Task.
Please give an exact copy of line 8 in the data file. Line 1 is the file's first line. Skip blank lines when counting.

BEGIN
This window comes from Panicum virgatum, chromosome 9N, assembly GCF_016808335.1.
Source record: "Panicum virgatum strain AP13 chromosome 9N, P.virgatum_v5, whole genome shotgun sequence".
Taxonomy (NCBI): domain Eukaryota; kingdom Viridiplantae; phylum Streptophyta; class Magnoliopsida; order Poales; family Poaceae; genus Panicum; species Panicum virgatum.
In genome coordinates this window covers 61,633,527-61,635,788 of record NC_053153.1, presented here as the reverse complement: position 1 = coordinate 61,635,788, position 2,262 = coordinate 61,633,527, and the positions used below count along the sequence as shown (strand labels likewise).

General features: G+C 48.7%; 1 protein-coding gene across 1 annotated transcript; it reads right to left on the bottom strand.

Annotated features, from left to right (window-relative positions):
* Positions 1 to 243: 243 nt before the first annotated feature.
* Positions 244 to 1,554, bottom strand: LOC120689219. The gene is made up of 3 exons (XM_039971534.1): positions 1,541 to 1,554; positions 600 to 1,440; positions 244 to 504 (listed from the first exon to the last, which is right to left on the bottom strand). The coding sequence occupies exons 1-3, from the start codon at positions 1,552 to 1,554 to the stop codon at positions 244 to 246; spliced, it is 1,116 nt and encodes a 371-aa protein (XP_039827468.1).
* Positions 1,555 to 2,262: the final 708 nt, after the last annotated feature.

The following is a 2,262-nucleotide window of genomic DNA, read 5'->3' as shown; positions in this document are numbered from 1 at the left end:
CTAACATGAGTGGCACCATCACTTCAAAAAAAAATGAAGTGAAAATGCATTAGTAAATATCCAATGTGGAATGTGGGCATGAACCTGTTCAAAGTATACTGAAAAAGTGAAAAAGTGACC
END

* Positions 244 to 1,554, bottom strand: LOC120689219. The gene is made up of 3 exons (XM_039971534.1): positions 1,541 to 1,554; positions 600 to 1,440; positions 244 to 504 (listed from the first exon to the last, which is right to left on the bottom strand). The coding sequence occupies exons 1-3, from the start codon at positions 1,552 to 1,554 to the stop codon at positions 244 to 246; spliced, it is 1,116 nt and encodes a 371-aa protein (XP_039827468.1).